Original URL: http://www.theregister.co.uk/2013/10/04/o2_customers_grateful_to_be_back_on_line/

O2, Tesco Mobile go titsup for 220,000+ Brits in 13-HOUR 3G cockup

GiffGaff also falls down, sky still above sea, water still wet, etc

By Bill Ray

Posted in Mobile, 4th October 2013 10:59 GMT

Nearly quarter of a million O2 customers struggled to make calls, send texts and use their mobile internet connections yesterday.

The outage, triggered during upgrade work on the operator's 2G and 3G systems, also hit Tesco Mobile and came only a day after O2-owned GiffGaff suffered similar problems.

Tesco and GiffGaff are both virtual mobile operators camped on O2's phone network, so they share some of their parental infrastructure. Both had partial outages this week, though GiffGaff was struggling back to its feet just as O2 stumbled.

O2 attributes the outage to "routine upgrade work" leading to "unexpected congestion" resulting in "intermittent problems" lasting all day, but isn't saying any more. It claims one per cent of its customers fell off the network.

The characteristically open GiffGaff has admitted to botching an MSC/HRL (Mobile Switching Centre, Home Location Register) upgrade which led to overloading on Wednesday evening, but GiffGaff was up and running well before O2 dropped out.

GiffGaff doesn't share O2's MSC/HLR so it would seem the problem is unrelated, if coincidental. Tesco Mobile, which is half owned by O2, does share more infrastructure with its parent and Tesco customers were hit with problems lasting all Thursday.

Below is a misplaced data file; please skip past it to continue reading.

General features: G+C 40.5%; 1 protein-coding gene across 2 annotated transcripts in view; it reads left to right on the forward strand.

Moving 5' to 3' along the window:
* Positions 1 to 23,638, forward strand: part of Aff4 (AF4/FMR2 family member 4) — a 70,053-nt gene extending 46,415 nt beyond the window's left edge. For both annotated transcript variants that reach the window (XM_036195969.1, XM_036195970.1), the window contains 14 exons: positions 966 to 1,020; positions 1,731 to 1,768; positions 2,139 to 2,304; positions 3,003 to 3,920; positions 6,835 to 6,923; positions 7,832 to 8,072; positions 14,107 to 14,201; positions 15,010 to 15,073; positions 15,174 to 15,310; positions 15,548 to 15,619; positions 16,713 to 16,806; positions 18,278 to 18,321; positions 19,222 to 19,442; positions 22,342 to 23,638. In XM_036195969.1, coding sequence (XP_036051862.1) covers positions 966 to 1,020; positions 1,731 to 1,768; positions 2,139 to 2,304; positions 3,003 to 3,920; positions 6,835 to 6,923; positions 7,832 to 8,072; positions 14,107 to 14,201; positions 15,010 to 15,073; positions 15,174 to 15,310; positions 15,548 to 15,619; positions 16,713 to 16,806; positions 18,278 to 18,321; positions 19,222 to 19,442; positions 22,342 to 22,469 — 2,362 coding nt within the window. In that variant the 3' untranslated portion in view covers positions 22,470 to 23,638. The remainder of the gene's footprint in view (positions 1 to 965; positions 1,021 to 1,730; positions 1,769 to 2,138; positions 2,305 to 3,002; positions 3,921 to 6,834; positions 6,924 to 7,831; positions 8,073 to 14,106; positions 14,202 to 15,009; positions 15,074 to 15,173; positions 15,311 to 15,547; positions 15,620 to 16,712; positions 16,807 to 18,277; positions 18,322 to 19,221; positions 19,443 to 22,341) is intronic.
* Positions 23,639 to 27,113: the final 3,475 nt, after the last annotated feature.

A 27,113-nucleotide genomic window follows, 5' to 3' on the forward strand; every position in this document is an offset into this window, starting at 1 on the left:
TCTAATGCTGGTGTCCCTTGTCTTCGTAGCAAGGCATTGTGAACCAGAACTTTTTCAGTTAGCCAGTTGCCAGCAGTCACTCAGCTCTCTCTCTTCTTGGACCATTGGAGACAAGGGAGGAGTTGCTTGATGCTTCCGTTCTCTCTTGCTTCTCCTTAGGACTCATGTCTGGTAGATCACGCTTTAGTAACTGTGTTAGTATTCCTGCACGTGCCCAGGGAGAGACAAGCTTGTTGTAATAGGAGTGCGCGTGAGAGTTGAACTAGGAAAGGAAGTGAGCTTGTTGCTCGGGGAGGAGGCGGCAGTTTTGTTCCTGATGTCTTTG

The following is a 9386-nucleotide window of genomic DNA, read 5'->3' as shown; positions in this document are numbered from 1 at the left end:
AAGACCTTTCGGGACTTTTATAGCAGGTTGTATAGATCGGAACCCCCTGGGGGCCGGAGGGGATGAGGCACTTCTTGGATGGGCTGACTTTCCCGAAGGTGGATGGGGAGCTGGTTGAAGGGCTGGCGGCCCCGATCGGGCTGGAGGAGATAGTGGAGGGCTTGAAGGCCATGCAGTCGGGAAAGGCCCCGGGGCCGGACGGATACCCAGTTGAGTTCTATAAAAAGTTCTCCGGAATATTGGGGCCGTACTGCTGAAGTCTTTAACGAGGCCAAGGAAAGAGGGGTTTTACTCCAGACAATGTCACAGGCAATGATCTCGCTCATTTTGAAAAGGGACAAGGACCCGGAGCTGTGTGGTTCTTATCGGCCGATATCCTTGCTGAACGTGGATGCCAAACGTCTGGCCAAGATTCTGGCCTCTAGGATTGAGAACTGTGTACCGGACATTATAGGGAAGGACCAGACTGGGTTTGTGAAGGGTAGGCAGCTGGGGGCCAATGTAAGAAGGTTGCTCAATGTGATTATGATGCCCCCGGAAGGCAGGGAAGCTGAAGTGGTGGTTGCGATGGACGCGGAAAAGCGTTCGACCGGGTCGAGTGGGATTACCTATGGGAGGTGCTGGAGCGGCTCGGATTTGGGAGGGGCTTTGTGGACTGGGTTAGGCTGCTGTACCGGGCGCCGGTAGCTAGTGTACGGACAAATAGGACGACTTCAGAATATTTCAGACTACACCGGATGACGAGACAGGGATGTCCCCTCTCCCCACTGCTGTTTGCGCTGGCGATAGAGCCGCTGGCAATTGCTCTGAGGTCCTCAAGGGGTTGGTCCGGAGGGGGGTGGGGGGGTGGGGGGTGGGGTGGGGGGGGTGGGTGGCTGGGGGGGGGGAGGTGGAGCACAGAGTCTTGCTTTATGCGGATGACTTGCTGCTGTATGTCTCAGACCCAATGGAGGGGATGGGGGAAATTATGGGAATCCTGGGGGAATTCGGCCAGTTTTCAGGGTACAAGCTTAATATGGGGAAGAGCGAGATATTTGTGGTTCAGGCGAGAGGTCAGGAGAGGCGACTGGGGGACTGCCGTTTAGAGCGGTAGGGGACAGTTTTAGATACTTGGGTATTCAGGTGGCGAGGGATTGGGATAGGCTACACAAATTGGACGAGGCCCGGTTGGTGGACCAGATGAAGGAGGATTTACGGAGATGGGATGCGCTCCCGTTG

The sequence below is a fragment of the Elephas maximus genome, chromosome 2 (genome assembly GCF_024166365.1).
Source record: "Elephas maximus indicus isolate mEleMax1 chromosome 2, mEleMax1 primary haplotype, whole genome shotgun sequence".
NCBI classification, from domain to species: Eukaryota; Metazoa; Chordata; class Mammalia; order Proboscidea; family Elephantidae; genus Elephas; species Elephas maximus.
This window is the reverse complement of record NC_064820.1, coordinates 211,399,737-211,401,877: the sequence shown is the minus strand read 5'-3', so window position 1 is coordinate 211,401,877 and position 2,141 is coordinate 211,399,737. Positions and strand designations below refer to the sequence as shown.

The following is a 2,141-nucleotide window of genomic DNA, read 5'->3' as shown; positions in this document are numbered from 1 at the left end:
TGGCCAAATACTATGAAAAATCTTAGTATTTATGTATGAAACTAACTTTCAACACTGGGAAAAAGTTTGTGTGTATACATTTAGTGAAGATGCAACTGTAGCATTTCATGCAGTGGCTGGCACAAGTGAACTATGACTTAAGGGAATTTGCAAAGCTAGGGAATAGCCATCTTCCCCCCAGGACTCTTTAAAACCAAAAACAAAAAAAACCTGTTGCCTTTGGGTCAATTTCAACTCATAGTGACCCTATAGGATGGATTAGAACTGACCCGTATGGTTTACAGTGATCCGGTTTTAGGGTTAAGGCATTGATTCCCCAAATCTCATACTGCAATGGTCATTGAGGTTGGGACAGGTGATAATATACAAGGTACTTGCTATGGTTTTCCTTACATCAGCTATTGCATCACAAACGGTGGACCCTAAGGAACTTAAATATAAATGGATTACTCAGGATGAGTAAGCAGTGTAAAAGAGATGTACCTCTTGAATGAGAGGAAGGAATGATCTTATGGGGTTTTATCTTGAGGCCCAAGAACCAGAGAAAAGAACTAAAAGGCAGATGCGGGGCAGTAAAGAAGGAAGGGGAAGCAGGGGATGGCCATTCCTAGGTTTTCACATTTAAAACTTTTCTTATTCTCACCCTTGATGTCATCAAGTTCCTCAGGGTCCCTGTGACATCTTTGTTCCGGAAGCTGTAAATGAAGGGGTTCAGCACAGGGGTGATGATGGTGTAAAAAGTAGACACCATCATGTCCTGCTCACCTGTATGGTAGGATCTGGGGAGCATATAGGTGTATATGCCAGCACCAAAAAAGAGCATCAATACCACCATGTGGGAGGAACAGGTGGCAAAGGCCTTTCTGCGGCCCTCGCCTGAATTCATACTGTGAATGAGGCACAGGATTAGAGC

O2 pegs the outage running from 1045AM BST to 1145PM BST - 13 hours of intermittent coverage hitting "around 1 per cent" of customers, which would be 220,000 based on their latest figures and not including those on Tesco's network.

The official line is that the problems were caused by upgrades to the 2G and 3G network, but the problems were was national so clearly nothing to do with building more base stations or pushing coverage into more homes - it was a signalling problem in the core that left customers disconnected.

And it's not the first time. Last year O2's attempt to install Ericsson's Centralized User Database led to two national outages, including the unprecedented 21 hours of down time that whacked O2 customers last July. Back then the company's chief operating officer promised: "We are not prepared to risk this happening to our customers for a third time ... performance will now be measured on customers’ confidence in our network."

Yesterday that confidence took another knock, and it will take more than canned promises to rebuild it. ®